Citizen vs National: Difference and Comparison

National and citizen are two very misunderstood phrases in the world. Generally, people consider the term national as a synonym for the term citizen, and vice versa.

But actually, the distinction between national and citizen is very clear and it’s difficult to overlook it.

Key Takeaways

  1. Citizenship is a legal status that gives an individual the right to live in a country, whereas nationality refers to the individual’s country of origin.
  2. Citizens have more rights and privileges than nationals.
  3. Nationals may need more access to social services and job opportunities in some countries.

Citizen vs National

Citizen refers to an individual who is a legal member of a particular country and has certain rights and responsibilities associated with that citizenship. National can have a broader meaning and can refer to a person who is a member of a particular nation, ethnicity, or culture.

Citizen vs National

The term national relates to where you were born—your birthplace. Nationality has to do with the relationship you have with your place of birth and is frequently viewed as racial or ethnically linked.

It cannot be altered since it’s innate.

When particular legal conditions are met, a country’s government bestows the title of a citizen to a person. Citizenship can be viewed as a political status in many aspects because it tells which country acknowledges you as a citizen.

Citizenship can change as you can be a citizen of numerous countries at the same time and give up your citizenship to a country.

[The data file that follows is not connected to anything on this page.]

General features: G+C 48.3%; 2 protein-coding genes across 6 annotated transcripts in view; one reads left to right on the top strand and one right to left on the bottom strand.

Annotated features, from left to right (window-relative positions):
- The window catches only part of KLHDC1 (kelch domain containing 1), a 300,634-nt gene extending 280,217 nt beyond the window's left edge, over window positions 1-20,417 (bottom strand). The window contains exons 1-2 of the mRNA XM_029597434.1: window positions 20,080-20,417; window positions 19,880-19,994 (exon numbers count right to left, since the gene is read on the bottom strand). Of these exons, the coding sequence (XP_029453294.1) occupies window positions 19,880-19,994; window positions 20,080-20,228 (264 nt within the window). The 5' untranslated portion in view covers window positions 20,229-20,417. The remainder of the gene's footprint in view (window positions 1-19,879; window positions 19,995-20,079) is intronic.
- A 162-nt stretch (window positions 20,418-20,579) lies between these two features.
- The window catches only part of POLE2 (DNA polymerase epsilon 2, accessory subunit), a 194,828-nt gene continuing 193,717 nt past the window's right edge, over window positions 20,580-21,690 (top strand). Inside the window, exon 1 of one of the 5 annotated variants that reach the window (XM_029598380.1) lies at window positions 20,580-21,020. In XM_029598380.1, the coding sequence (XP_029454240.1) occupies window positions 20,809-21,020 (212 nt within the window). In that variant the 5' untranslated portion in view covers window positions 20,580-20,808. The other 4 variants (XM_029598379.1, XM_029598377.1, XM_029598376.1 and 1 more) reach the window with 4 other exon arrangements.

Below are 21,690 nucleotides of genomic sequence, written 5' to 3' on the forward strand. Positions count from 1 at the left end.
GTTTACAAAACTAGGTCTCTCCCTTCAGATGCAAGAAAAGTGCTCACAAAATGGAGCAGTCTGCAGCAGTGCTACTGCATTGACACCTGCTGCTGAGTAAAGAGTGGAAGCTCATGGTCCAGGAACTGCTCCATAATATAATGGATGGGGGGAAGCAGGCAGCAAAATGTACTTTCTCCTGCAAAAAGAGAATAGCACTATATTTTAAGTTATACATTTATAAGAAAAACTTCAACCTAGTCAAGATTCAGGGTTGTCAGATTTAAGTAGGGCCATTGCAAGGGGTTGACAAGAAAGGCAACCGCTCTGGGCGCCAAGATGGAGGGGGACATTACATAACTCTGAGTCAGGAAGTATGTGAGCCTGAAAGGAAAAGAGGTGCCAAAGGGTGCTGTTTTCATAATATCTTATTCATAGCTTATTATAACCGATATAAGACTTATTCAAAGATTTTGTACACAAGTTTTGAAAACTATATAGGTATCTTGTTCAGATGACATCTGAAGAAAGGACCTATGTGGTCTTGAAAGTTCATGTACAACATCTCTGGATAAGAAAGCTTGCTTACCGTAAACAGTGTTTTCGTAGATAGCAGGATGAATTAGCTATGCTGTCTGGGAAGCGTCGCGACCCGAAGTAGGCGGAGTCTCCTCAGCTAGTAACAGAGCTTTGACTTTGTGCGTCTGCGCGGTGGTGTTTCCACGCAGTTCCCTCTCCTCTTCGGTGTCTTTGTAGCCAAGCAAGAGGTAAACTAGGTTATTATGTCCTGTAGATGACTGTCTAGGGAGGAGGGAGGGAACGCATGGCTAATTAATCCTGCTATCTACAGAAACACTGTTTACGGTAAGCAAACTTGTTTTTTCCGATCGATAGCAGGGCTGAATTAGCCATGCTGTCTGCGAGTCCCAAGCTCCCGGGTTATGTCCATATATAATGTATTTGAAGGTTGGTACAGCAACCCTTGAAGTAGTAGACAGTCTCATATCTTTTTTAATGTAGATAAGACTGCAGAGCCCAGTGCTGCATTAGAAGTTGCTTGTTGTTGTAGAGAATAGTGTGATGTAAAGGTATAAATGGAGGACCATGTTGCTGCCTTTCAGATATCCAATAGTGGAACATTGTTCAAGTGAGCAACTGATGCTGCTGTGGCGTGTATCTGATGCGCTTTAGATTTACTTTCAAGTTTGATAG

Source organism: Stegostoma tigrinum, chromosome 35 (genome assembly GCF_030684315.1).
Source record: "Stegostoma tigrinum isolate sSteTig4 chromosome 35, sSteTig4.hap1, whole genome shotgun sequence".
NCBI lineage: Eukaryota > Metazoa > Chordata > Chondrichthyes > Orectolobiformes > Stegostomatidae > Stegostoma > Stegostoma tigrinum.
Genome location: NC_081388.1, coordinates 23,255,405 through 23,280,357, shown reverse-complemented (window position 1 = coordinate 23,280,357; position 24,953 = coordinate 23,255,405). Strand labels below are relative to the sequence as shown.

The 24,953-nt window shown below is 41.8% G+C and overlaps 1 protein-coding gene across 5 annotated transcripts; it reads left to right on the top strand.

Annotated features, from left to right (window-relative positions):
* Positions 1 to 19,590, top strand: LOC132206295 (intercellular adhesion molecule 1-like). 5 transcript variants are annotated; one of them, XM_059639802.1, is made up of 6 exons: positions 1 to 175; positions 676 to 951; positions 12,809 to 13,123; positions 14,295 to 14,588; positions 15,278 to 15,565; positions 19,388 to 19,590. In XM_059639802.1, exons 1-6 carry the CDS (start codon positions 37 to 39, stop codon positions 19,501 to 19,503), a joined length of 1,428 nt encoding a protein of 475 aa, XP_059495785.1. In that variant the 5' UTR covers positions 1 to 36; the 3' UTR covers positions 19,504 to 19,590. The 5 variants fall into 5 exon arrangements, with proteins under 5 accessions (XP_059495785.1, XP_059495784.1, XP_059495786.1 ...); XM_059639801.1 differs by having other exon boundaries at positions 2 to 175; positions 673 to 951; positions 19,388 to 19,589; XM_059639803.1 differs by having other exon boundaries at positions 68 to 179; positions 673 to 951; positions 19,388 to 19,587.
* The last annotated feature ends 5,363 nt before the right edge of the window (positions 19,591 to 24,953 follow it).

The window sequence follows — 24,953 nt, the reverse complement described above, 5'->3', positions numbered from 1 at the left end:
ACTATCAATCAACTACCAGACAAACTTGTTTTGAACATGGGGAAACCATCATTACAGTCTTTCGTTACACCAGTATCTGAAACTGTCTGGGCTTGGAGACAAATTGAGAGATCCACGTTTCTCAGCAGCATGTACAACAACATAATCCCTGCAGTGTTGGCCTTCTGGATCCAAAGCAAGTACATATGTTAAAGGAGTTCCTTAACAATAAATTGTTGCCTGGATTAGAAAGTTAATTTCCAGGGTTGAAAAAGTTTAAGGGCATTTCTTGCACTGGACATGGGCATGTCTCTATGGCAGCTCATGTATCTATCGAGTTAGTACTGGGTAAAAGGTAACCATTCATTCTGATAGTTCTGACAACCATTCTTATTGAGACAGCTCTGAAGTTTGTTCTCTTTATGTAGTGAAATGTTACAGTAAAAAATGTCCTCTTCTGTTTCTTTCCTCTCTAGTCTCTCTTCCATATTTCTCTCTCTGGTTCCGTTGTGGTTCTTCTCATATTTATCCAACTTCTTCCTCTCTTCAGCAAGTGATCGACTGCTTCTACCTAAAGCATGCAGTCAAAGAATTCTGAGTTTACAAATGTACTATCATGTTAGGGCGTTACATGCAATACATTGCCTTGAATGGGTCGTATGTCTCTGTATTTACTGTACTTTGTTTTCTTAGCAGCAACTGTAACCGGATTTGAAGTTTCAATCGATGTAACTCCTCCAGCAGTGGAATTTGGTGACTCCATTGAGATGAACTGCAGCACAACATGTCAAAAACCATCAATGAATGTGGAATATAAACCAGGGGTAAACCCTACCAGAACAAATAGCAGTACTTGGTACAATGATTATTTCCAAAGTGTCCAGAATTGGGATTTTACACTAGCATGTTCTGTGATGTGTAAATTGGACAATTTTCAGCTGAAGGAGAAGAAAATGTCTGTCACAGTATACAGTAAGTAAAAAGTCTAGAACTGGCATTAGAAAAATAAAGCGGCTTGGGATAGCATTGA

Comparison Table

Parameter of comparisonCitizen  National
MeaningIt is the political status, which recognizes an individual’s citizenship of the countryNational is the status acquired by birth in a country  
ConceptLegal or JuristicEthnic or racial
RepresentsAn individual is registered as a citizen by the government of the countryThe place or country where the individual has taken birth
WaysBirth, Inheritance, Marriage, Naturalization, etc.Birth and Inheritance (depending on the rules prevalent in the country)
Can be changed?YesNo

What is Citizen?

A citizen is a person who acquires this status by being a registered member of the state by law. Anyone who meets the legal conditions of a particular country can become a member of the state.

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In layman’s terms, citizen refers to the privilege of having citizenship of a country.

The means to become a recognized citizen of a country are through marriage, inheritance, birth, registration, and naturalization.

All states offer their citizens certain legal rights and benefits, and they are also required to observe the legislation and norms established by the authorities of the specific country.

When an individual becomes a citizen of a country, he gains various rights like to work, vote, reside, pay taxes, and participate actively in the country.

Every person automatically acquires the citizenship of the country where they took birth. But to become a citizen in some other country, legal formalities have to be done.

To become a citizen of India, a person must have lived in the country for at least 12 years. Persons with religious concerns who come from neighboring nations can become citizens after six years.

Other countries’ laws and lengths may differ, although they are nearly identical.